How will Dwyane Wade be received by Miami Heat fans Thursday night?

MIAMI — Dwyane Wade won’t be in Miami for long, but he plans to make the most of his trip.

The Bulls face the Hawks in Atlanta on Wednesday night before flying and arriving to Miami early Thursday morning. The tight schedule gives Wade just a few hours to spend in his Miami home before he faces the Heat at 8 p.m.

“I would love if it wasn’t on a back-to-back and three (games) in four,” Wade said to reporters at shootaround Wednesday in Atlanta. “I would love if I was able to have a day so I can enjoy my house. I’m going to go sleep in my bed for about three hours. But I’m going to take advantage of the moments I’m there.”

Dwyane Wade #3 of the Miami Heat reacts before taking on the Boston Celtics in Game Seven of the Eastern Conference Finals in the 2012 NBA Playoffs on June 9, 2012 at American Airlines Arena in Miami, Florida. (Photo by Mike Ehrmann/Getty Images)

Dwyane Wade #3 of the Miami Heat reacts before taking on the Boston Celtics in Game Seven of the Eastern Conference Finals in the 2012 NBA Playoffs on June 9, 2012 at American Airlines Arena in Miami, Florida. (Photo by Mike Ehrmann/Getty Images)

Thursday night’s matchup between Chicago and Miami will produce many memorable moments. After all, it’s Wade’s first game in Miami as a visiting player after spending the first 13 seasons of his NBA career in a Heat uniform.

But there’s one specific moment that’s going to be interesting to watch — how will Heat fans react when Wade is introduced as a member of the Chicago Bulls before the game? Wade isn’t even sure.

“You never know,” Wade said to ESPN earlier this week. “You never know how you’re going to be received. But I did everything possibly right in my time there. So hopefully I’m received [for] what I’ve given to the franchise, organization. But at the same time you never know. You might hear a boo or something at some point. Everybody don’t like you. You got to understand that. But I think overall it will be positive.”

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Wade left the Heat this past summer as the organization’s all-time leader in games (855), minutes played (30,560), points (20,221), assists (4,944) and steals (1,414). The 12-time All-Star won three championships and built a Hall of Fame legacy in Miami.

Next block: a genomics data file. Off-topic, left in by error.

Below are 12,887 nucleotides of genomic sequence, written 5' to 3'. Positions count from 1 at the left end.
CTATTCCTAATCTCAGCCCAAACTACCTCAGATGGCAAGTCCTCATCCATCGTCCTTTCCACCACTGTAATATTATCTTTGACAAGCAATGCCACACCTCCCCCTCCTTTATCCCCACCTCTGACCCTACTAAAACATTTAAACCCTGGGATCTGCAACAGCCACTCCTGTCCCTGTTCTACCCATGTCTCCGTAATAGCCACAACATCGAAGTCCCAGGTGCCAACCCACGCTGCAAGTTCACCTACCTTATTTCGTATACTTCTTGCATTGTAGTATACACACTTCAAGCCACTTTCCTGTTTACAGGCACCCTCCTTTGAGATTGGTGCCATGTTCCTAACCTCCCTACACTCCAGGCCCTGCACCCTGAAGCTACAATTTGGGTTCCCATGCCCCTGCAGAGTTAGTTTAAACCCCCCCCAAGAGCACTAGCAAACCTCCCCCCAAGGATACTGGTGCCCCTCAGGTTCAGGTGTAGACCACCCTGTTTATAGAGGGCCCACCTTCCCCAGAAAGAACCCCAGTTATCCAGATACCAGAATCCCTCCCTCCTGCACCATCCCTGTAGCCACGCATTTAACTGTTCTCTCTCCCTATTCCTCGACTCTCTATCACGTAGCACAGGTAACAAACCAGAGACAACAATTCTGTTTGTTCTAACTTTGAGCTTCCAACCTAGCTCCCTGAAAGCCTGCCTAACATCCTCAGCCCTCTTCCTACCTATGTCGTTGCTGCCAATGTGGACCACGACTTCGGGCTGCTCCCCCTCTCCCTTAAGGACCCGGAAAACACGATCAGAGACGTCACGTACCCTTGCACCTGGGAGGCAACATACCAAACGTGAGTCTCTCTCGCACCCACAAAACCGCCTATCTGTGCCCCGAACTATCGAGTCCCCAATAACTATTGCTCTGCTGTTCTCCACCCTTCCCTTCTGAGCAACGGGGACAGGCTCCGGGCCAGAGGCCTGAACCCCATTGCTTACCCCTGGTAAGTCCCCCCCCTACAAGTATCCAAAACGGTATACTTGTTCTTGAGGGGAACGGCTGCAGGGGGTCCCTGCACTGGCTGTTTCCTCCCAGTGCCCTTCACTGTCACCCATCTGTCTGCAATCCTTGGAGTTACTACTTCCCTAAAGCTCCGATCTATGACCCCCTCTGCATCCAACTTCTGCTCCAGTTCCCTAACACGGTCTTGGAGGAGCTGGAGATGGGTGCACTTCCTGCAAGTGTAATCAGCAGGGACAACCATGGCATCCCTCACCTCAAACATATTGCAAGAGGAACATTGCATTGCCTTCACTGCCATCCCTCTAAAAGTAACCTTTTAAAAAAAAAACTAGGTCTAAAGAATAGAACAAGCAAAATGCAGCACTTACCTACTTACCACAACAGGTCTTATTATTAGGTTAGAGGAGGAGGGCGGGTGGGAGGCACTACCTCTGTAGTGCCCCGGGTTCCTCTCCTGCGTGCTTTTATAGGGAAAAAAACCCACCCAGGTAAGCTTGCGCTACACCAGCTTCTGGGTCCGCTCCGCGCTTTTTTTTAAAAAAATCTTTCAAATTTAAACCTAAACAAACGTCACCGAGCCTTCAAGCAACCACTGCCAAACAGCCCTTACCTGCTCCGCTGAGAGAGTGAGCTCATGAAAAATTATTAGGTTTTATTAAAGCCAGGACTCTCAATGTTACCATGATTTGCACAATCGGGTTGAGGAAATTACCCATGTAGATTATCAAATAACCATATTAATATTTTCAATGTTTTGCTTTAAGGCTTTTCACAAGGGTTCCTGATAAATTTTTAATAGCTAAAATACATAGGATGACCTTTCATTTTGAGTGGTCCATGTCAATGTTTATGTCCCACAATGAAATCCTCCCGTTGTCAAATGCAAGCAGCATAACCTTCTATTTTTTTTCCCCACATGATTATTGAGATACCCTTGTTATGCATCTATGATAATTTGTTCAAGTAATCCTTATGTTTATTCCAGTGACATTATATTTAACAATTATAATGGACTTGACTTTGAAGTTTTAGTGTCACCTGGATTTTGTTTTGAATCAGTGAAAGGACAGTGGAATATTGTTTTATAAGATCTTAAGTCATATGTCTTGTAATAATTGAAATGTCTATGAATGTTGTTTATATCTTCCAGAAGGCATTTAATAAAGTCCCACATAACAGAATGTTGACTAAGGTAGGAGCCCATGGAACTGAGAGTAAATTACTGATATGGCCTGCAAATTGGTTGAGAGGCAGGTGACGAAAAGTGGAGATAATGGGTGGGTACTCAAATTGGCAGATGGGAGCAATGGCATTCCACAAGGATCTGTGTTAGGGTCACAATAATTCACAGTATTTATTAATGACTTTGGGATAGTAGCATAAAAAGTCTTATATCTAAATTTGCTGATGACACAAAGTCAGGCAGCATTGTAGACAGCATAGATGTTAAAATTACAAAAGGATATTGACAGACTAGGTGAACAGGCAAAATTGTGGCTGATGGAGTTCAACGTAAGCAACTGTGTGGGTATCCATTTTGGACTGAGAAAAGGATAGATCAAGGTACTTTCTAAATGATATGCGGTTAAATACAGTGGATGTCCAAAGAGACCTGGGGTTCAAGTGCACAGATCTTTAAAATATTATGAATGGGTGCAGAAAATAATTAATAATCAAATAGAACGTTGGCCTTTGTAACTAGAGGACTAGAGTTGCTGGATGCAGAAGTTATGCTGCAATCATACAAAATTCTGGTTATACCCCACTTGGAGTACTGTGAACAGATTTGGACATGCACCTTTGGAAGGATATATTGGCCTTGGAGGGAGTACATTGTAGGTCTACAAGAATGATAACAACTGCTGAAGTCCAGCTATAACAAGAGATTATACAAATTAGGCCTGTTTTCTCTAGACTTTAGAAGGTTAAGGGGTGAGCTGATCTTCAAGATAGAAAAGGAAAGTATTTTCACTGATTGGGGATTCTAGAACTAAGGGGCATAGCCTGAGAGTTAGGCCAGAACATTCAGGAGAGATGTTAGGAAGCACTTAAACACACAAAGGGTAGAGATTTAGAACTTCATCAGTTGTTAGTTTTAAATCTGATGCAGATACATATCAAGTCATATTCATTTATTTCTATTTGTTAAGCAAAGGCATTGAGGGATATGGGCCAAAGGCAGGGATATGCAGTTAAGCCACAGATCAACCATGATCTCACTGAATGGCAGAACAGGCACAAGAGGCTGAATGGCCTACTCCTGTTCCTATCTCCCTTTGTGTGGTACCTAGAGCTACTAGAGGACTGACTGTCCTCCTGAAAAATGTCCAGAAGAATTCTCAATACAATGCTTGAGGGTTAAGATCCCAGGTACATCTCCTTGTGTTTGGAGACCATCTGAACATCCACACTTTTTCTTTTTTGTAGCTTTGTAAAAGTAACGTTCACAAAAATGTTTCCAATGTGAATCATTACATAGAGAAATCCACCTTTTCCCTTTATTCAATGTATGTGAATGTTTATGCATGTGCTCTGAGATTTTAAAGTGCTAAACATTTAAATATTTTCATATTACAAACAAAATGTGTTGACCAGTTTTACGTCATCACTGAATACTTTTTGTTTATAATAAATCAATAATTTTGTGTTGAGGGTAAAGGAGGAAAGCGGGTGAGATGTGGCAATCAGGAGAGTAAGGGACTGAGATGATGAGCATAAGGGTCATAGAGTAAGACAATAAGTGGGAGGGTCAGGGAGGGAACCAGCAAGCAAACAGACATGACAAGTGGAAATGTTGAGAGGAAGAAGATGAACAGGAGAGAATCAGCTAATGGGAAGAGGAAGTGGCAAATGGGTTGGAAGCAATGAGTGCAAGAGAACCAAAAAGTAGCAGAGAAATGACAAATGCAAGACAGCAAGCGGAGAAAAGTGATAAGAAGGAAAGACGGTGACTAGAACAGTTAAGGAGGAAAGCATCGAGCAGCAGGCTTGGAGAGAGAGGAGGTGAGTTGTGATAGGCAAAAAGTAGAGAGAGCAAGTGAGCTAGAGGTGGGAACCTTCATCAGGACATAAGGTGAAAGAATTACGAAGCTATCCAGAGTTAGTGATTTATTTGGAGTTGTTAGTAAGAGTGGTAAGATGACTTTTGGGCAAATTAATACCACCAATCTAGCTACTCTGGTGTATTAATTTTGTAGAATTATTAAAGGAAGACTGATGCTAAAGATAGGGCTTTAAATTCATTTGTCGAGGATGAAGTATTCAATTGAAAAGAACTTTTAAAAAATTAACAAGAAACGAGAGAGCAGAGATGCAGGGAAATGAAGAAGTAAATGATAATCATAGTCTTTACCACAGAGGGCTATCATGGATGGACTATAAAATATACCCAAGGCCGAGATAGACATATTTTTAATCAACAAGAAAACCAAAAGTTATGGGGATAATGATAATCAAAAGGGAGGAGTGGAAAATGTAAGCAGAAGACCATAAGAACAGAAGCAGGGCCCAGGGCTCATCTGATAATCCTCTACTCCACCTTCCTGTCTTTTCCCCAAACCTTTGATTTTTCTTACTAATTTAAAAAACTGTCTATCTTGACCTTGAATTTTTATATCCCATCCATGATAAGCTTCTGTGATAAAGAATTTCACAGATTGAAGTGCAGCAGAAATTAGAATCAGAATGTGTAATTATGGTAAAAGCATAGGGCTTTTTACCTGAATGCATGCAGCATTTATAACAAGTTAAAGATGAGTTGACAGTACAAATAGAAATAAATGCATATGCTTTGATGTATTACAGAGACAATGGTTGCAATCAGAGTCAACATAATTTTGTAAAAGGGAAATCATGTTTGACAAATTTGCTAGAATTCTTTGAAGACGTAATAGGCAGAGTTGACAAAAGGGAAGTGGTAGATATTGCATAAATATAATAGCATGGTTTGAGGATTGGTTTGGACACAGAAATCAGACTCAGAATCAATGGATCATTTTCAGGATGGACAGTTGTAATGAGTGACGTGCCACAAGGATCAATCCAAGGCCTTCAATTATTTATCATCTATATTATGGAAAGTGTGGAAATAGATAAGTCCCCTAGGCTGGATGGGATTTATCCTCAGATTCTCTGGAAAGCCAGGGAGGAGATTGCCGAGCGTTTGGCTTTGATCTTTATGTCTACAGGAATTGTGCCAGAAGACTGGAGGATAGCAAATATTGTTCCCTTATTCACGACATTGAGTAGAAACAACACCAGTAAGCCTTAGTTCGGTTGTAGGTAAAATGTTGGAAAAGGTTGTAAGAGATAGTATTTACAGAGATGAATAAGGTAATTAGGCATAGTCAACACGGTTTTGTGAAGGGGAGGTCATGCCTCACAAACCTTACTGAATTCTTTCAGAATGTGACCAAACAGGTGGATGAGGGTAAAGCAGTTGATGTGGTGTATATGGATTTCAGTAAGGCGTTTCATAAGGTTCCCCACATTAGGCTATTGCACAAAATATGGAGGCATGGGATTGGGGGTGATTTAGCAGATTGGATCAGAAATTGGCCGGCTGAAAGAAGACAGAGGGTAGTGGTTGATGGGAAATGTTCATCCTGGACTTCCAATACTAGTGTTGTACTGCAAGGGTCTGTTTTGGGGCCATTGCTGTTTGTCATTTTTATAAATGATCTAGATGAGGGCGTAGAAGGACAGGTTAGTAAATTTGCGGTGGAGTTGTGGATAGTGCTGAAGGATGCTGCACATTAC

The Heat plan to honor Wade with a video montage during the first timeout at AmericanAirlines Arena on Thursday night. Miami has also used video montages to honor other returning champions like LeBron James and Mario Chalmers.

“I’ve only experienced it from clapping for other guys who came back,” Wade said Wednesday of the video tribute. “I’ve always been appreciative of the guys who came back and the tributes they got.”

Although Wade left the Heat as one of the most accomplished athletes in South Florida sports history, there were some hurt feelings when he decided to leave the Heat in July.

Contract negotiations between Wade and the Heat turned tense for a second consecutive summer. The 34-year-old was reportedly searching for a deal worth around $50 million over two years or a three-year contract.

The Heat offered Wade a two-year, $40 million contract with a player option for the second year. Miami never substantially improved its offer, pushing Wade to leave the Heat after 13 seasons and sign with the Bulls on a two-year, $47 million contract. Heat president Pat Riley and Wade still haven’t spoken since the move.

But Udonis Haslem still expects his longtime teammate and friend to be welcomed by Heat fans with cheers Thursday night.

“It’s a lot of love. You can’t be bitter,” Haslem said. “You can’t hold any grudges, what he’s meant to this organization. He’s the best player this organization has ever seen. Rings. All-Star Games. Olympic medals. None of that changes. If somebody can’t understand that, probably they’re the ones with the problem.

“As far as this organization, from my understanding when I’ve talked to Pat and Micky [Arison], nobody has any grudges. It’s still all love. It was a difficult process for everybody this summer. We all still love each other. We still consider each other family and we’ll still continue to be there for one another.”

That’s why it’s expected to be an emotional night for Wade and those inside the Heat organization who worked with him.

“He’s going to get a great reception here,” said Erik Spoelstra, who was a Heat coach for each of Wade’s 13 seasons in Miami. “That’s going to be fun, that’s going to be special and it’s deserving. It will probably be emotional for me and then when we get to the competition, that’s ultimately what it’s all about.”

And whether he’s cheered or booed in Miami, Wade has a message for Heat fans.

“My message to them is what it’s been all summer: Thank you,” Wade said to ESPN. “Thank you for supporting me in the great times. Thank you for supporting me in the bad times for 13 years. On and off the court. Allowing me to have my privacy away from the game and supporting me in everything I did in the community. They supported me when I did good in the season, they supported me when I played bad. The biggest word I can say to them is that I appreciate it and just thank them.”

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